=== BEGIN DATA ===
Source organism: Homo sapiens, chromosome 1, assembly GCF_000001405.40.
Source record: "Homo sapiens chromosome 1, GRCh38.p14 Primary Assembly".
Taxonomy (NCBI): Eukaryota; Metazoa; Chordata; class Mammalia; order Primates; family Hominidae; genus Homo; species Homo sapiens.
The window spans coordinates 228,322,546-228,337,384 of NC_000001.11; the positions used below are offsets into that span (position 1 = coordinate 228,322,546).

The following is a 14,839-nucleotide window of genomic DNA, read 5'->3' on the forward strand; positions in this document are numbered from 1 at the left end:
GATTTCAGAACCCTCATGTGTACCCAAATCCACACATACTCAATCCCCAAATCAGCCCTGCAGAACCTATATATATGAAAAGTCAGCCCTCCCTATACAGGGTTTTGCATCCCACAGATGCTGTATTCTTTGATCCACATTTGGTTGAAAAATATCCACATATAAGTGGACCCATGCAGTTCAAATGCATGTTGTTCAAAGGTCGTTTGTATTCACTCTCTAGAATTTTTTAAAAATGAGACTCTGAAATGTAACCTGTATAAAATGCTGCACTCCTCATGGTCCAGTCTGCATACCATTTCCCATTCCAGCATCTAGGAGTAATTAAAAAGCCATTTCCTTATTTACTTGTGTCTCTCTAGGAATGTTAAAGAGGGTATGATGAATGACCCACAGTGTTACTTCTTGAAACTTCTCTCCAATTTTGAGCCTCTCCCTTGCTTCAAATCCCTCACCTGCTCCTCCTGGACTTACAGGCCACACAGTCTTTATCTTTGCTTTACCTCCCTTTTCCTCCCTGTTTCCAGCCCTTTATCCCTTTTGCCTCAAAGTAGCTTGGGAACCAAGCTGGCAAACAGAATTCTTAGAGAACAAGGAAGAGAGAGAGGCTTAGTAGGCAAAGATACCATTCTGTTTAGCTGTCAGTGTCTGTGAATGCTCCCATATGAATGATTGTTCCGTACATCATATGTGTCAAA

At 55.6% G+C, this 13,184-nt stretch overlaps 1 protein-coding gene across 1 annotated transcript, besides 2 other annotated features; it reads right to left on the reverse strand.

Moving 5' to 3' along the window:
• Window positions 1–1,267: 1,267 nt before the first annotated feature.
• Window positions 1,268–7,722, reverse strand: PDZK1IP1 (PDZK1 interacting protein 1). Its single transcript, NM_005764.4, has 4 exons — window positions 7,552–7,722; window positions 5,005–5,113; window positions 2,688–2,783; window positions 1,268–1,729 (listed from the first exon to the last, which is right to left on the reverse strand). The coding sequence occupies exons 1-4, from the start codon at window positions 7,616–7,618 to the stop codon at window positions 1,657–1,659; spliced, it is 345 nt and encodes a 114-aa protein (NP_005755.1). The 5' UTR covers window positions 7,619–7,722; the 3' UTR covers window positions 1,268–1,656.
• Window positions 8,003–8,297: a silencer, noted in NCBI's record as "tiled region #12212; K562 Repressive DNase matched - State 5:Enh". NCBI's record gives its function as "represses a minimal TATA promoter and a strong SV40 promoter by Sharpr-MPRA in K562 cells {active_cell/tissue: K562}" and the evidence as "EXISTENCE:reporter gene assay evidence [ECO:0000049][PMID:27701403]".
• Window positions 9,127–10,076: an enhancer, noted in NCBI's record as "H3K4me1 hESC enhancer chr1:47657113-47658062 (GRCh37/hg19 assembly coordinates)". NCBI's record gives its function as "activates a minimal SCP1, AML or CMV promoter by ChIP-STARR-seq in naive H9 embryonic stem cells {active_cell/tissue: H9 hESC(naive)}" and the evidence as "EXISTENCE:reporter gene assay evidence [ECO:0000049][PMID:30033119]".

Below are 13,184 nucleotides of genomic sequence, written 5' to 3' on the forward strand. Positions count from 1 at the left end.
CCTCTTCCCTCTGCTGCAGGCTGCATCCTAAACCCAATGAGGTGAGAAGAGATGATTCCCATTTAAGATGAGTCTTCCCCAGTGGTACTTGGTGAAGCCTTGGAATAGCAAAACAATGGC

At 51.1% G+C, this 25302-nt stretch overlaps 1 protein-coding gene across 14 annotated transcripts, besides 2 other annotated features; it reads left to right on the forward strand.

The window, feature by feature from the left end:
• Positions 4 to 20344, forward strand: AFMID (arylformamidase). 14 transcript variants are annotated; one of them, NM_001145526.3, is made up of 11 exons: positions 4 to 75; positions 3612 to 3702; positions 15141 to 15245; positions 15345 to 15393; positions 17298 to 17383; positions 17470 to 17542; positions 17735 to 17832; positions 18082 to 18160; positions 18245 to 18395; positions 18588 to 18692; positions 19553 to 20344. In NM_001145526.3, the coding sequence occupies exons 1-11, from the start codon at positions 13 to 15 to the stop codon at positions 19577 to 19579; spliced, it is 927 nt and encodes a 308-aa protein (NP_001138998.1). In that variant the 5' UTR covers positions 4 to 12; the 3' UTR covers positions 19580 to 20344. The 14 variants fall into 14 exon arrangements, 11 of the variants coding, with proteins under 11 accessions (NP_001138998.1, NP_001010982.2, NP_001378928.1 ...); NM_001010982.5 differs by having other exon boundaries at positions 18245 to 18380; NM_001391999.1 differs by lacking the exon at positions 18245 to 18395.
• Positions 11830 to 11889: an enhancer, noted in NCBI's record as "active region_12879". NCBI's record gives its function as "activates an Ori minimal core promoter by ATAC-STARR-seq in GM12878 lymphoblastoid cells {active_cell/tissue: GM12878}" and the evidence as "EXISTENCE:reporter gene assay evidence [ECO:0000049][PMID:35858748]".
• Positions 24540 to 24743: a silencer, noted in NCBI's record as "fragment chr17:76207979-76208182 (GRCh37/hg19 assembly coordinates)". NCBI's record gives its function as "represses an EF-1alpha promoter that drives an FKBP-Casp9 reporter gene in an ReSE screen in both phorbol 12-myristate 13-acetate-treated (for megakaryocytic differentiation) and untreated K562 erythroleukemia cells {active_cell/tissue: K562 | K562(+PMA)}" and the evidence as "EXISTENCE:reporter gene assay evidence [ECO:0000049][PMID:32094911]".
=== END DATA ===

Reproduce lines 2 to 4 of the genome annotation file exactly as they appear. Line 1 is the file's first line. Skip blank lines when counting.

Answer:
Source record: "Homo sapiens chromosome 1, GRCh38.p14 Primary Assembly".
Taxonomy (NCBI): Eukaryota; Metazoa; Chordata; class Mammalia; order Primates; family Hominidae; genus Homo; species Homo sapiens.
The window spans coordinates 228,322,546-228,337,384 of NC_000001.11; the positions used below are offsets into that span (position 1 = coordinate 228,322,546).